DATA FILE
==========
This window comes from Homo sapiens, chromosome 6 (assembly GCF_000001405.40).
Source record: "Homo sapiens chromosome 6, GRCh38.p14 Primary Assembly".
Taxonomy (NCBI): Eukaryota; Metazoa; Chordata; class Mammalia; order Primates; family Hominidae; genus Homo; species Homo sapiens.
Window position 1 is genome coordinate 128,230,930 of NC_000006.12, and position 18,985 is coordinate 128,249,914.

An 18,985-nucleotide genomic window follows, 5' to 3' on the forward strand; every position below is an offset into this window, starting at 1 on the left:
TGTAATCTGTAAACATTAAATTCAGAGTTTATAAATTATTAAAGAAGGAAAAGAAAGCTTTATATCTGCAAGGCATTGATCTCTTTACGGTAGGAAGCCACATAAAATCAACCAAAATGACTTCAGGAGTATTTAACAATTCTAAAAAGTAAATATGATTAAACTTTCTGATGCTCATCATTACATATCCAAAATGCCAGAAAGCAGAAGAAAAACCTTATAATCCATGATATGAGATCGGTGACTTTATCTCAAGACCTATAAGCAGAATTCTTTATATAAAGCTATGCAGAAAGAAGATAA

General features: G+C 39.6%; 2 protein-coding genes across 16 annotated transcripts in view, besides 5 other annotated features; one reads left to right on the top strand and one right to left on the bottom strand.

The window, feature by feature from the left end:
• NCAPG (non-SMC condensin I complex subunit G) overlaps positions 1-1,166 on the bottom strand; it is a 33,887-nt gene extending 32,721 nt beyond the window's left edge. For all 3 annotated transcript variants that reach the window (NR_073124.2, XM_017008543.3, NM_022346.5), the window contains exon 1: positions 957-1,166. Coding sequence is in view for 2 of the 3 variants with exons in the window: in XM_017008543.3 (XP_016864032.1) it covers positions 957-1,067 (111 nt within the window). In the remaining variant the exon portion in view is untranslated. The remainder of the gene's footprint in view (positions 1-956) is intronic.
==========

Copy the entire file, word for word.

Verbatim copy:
This window comes from Homo sapiens, chromosome 6 (assembly GCF_000001405.40).
Source record: "Homo sapiens chromosome 6, GRCh38.p14 Primary Assembly".
Taxonomy (NCBI): Eukaryota; Metazoa; Chordata; class Mammalia; order Primates; family Hominidae; genus Homo; species Homo sapiens.
Window position 1 is genome coordinate 128,230,930 of NC_000006.12, and position 18,985 is coordinate 128,249,914.

An 18,985-nucleotide genomic window follows, 5' to 3' on the forward strand; every position below is an offset into this window, starting at 1 on the left:
TGTAATCTGTAAACATTAAATTCAGAGTTTATAAATTATTAAAGAAGGAAAAGAAAGCTTTATATCTGCAAGGCATTGATCTCTTTACGGTAGGAAGCCACATAAAATCAACCAAAATGACTTCAGGAGTATTTAACAATTCTAAAAAGTAAATATGATTAAACTTTCTGATGCTCATCATTACATATCCAAAATGCCAGAAAGCAGAAGAAAAACCTTATAATCCATGATATGAGATCGGTGACTTTATCTCAAGACCTATAAGCAGAATTCTTTATATAAAGCTATGCAGAAAGAAGATAA

General features: G+C 39.6%; 2 protein-coding genes across 16 annotated transcripts in view, besides 5 other annotated features; one reads left to right on the top strand and one right to left on the bottom strand.

The window, feature by feature from the left end:
• NCAPG (non-SMC condensin I complex subunit G) overlaps positions 1-1,166 on the bottom strand; it is a 33,887-nt gene extending 32,721 nt beyond the window's left edge. For all 3 annotated transcript variants that reach the window (NR_073124.2, XM_017008543.3, NM_022346.5), the window contains exon 1: positions 957-1,166. Coding sequence is in view for 2 of the 3 variants with exons in the window: in XM_017008543.3 (XP_016864032.1) it covers positions 957-1,067 (111 nt within the window). In the remaining variant the exon portion in view is untranslated. The remainder of the gene's footprint in view (positions 1-956) is intronic.